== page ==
It may seem dangerous to challenge the likes of a “former World #7 and Olympic Silver Medalist”, but in the decade since I have been personally involved in tennis coaching I have seen an alarming shift in tennis instruction, making it more difficult than ever for the innocent and unsuspecting amateur player to obtain reliable and workable data. The above-named former pro openly accused Jose Higueras and Patrick McEnroe of “pervading arrogance” in administering the USTA Player Development Program when he exited the program as a National Coach, yet himself displays questionable technical merit in his pompous remark, “there’s a thousand crummy ways to hit a tennis ball – there’s one right way.”
To Play, Or Not To “Play Like The Pros”?
(“Play Like The Pros With Oscar Wegner” ESPN Int’l. 1990’s worldwide Tennis Tips )
In a 2014 online tennis blog article another Tennis Congress Faculty Member, Allistair McCaw, who advocates “Don’t train like the pros” wrote, “Most coaches like to argue the point that most of the best tennis players in the world stay open stance and I agree totally, however junior players are NOT the best players in the world, and are not yet fully physically and bio mechanically developed like the best tennis players in the world. Ever wondered why there’s more shoulder and hip injuries in junior players than ever before? – playing open stance, forcing shoulder and upper torso to do ‘the work’, instead of ‘total body’. It gets back to my point of some coaches watching professional players and trying to copy or imitate their techniques and training programs. Simply put, It is not realistic and conducive to a junior tennis player who is still growing and developing physically.”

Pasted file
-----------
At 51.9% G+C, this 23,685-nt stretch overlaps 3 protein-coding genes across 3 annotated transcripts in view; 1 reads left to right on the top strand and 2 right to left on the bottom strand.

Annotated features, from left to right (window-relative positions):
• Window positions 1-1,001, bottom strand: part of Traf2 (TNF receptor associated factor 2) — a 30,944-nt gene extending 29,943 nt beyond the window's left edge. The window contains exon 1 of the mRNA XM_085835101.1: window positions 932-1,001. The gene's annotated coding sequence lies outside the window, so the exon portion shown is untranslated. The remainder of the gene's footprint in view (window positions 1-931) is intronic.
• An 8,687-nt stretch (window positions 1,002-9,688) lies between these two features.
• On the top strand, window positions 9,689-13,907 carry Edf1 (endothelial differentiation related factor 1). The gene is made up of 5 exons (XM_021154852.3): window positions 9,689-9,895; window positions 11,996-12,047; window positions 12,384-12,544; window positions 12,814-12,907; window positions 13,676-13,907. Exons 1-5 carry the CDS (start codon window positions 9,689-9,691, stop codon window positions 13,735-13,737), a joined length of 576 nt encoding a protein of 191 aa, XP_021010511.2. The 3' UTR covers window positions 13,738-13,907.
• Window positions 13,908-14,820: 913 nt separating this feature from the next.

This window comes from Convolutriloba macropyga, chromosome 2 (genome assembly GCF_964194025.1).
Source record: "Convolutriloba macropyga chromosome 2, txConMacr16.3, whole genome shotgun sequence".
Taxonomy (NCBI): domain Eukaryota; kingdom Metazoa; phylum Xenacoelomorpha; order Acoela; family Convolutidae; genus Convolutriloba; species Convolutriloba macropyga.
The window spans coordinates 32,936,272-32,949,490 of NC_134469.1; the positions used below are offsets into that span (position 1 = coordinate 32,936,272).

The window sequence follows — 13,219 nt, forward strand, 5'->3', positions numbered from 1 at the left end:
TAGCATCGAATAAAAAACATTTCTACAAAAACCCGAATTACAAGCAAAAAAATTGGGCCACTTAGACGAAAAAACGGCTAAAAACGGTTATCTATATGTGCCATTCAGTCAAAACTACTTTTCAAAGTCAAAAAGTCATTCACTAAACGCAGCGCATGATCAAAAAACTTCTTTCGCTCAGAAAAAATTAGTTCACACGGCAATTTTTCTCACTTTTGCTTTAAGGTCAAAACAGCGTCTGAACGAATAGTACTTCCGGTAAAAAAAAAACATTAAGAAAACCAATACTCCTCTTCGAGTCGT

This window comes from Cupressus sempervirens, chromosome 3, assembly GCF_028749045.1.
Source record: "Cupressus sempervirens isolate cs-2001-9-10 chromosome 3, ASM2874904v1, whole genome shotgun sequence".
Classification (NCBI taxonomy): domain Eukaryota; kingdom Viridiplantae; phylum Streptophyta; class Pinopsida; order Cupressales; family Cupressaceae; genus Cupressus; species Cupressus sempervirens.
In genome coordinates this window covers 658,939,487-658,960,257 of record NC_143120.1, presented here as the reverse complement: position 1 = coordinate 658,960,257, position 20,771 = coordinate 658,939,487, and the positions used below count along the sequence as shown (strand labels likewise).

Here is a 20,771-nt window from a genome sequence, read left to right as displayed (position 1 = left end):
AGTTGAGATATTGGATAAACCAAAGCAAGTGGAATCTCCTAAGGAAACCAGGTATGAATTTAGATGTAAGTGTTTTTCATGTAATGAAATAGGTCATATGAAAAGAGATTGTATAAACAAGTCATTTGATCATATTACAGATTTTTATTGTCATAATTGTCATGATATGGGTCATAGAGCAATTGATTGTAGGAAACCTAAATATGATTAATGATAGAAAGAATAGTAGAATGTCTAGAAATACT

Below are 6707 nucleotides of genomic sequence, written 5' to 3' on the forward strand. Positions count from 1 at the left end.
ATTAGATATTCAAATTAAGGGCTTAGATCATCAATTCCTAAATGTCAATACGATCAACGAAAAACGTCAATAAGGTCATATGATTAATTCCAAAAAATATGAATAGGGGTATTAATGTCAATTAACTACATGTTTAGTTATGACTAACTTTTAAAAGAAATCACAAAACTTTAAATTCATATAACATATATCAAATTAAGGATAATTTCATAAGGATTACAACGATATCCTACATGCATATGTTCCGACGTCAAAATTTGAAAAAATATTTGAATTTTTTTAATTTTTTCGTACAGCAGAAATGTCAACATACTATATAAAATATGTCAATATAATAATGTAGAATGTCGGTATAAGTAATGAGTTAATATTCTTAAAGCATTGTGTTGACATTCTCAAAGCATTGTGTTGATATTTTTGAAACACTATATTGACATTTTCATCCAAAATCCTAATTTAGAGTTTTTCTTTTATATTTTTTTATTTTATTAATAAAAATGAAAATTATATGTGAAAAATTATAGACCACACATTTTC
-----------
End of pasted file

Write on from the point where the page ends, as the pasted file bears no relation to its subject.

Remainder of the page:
Yet, according to the USTA, “Unfortunately, most tennis injuries are multifaceted so there are few easy answers to injury questions. There are no studies that statistically link open stance tennis strokes with higher rates of certain injuries at the hip joint.”
To this discussion Oscar Wegner added, ” The idea that open stance causes injuries is false. It is actually the most natural way to play, both for the forehand and the two-handed backhand. Stepping into the ball with the left foot (as promoted by this article on the forehand for a right hander) puts torque on the left knee and ankle, and causes injuries to those, including lower back pain. Especially for young kids the old way is not only injurious but also makes tennis difficult. Young kids want to play natural, efficiently, and with less stress on their body.”
In response one frustrated parent lamented, “Oh all this contention.. opinion … it’s enough to make any tennis Mom just quit and enjoy ‘recreational tennis’ with her child as a family! so confusing and so much contention with how to ‘build a tennis player’ USTA hindering players and all the money needed to get your child to succeed…. argggg. sorry but this is how I feel right now.”
Interestingly, two of today’s up-and-coming “online” tennis instructors have unwittingly (or so they claim) copied Wegner’s famous tag line of “Play Like The Pros”, using it unapologetically in their internet videos.
Believe It Or Not, Tennis Is Easy!
On yet another tennis blog a poster wrote, “I don’t know about you, but it upsets me every single time I even hear someone use the word “easy” with “tennis” in the same sentence…In the end, I would just like for people (worldwide) to understand that tennis is one of the most difficult sports to master and no, not just anyone can do what any of the pros can do.” Nevertheless, Wegner continues to advocate his long-standing assertion that “tennis is much easier than anyone thinks!” “Tennis”, Oscar says, “has a new future!”
Read his new book, “Believe It Or Not, Tennis Is Easy!”, watch his videos, and decide for yourself what makes tennis technique “modern”!